The new figures, which we looked at yesterday, do not seem to be correct. On checking column I multiplied by column J, for Inchaffray abbey, we discovered that the figure should be £440.445, as opposed to £440.78, which is 33.5p in the promoter’s favour. When I checked the cheapest annual assessment for 5 Eden Square, which also has two people registered on the electoral roll, I noted that it was £15.47. That is incorrect by 2p: it should be £15.45. I checked some of the other figures for the residential properties and discovered that all the ones that I checked were incorrect by varying amounts, mostly pennies. I then checked the agricultural spreadsheet and discovered similar inaccuracies with the figures when multiplying column 16 by column 17. I used a calculator to do that, so I presume that the spreadsheet has a small glitch in it. Apart from the figures being incorrect for the heritors, that obviously has implications for VAT returns.

        Finally, as our house is built on the driest piece of land in the Strathearn valley, we argue that the benefit to us is minimal.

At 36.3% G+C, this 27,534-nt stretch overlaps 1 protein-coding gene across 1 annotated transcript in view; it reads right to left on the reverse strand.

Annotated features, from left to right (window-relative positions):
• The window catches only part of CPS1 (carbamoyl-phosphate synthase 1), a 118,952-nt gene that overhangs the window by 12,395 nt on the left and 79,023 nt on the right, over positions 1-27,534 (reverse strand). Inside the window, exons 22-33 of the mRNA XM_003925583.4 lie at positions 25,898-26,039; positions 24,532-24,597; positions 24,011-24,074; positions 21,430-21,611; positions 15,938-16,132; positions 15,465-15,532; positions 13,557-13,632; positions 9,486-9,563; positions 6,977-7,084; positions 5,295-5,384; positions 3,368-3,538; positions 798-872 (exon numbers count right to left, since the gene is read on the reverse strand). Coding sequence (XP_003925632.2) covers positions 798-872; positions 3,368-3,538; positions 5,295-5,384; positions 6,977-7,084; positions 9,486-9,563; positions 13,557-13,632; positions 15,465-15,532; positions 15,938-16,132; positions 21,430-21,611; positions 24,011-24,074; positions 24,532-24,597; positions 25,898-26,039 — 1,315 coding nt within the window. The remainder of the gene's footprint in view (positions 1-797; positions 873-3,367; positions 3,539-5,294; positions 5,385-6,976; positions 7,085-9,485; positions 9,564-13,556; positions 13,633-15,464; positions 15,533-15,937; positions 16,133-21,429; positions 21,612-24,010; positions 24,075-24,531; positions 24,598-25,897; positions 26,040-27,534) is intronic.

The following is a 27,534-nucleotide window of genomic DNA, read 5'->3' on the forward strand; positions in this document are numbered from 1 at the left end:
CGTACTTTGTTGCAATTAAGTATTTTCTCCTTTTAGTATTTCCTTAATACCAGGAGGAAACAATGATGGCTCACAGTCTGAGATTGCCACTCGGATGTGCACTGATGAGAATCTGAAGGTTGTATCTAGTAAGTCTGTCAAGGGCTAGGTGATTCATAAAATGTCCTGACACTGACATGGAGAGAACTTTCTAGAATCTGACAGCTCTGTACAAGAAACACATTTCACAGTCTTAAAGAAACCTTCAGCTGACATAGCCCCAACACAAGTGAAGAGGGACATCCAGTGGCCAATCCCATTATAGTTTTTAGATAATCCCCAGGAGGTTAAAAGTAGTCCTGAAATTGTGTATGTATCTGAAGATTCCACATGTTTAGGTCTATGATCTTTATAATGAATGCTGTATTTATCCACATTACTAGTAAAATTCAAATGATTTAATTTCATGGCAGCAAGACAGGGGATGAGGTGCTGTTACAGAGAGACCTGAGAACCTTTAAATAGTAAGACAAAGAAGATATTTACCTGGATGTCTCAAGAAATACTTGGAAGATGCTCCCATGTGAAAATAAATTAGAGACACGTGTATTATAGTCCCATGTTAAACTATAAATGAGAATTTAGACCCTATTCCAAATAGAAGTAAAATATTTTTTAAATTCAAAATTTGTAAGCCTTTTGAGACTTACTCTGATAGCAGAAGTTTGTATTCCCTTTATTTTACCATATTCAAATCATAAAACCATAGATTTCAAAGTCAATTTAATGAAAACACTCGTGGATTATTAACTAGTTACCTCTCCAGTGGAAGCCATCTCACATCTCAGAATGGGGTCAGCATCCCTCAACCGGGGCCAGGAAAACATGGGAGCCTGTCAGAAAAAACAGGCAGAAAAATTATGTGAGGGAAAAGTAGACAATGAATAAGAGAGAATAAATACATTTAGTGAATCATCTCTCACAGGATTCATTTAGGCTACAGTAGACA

To summarise, in view of Perth and Kinross District Council’s planning restrictions for the residential footprint of 0.1 hectares and the limitations that were imposed by Historic Scotland, we feel that the new method for assessing our property is incorrect. Not only will our private interests be affected by the financial burden—it will also cause difficulty should we decide to sell the property.

        Thank you for your attention.

      • The Convener:

        Thank you, Mr Watkins. I invite the promoter to cross-examine Mr Watkins, both on his statement and more generally on the objection raised.

      • Alastair McKie:

        Good morning, Mr and Mrs Watkins. Thank you for your submission. Can you confirm that I have understood correctly that you do not object to the principle of payment in terms of the assessment?

      • Mr Watkins:

        No, not at all.

      • Alastair McKie:

        This is a dispute about the area of assessment from which is derived the annual assessment.

      • Mr Watkins:

        Yes.

      • Alastair McKie: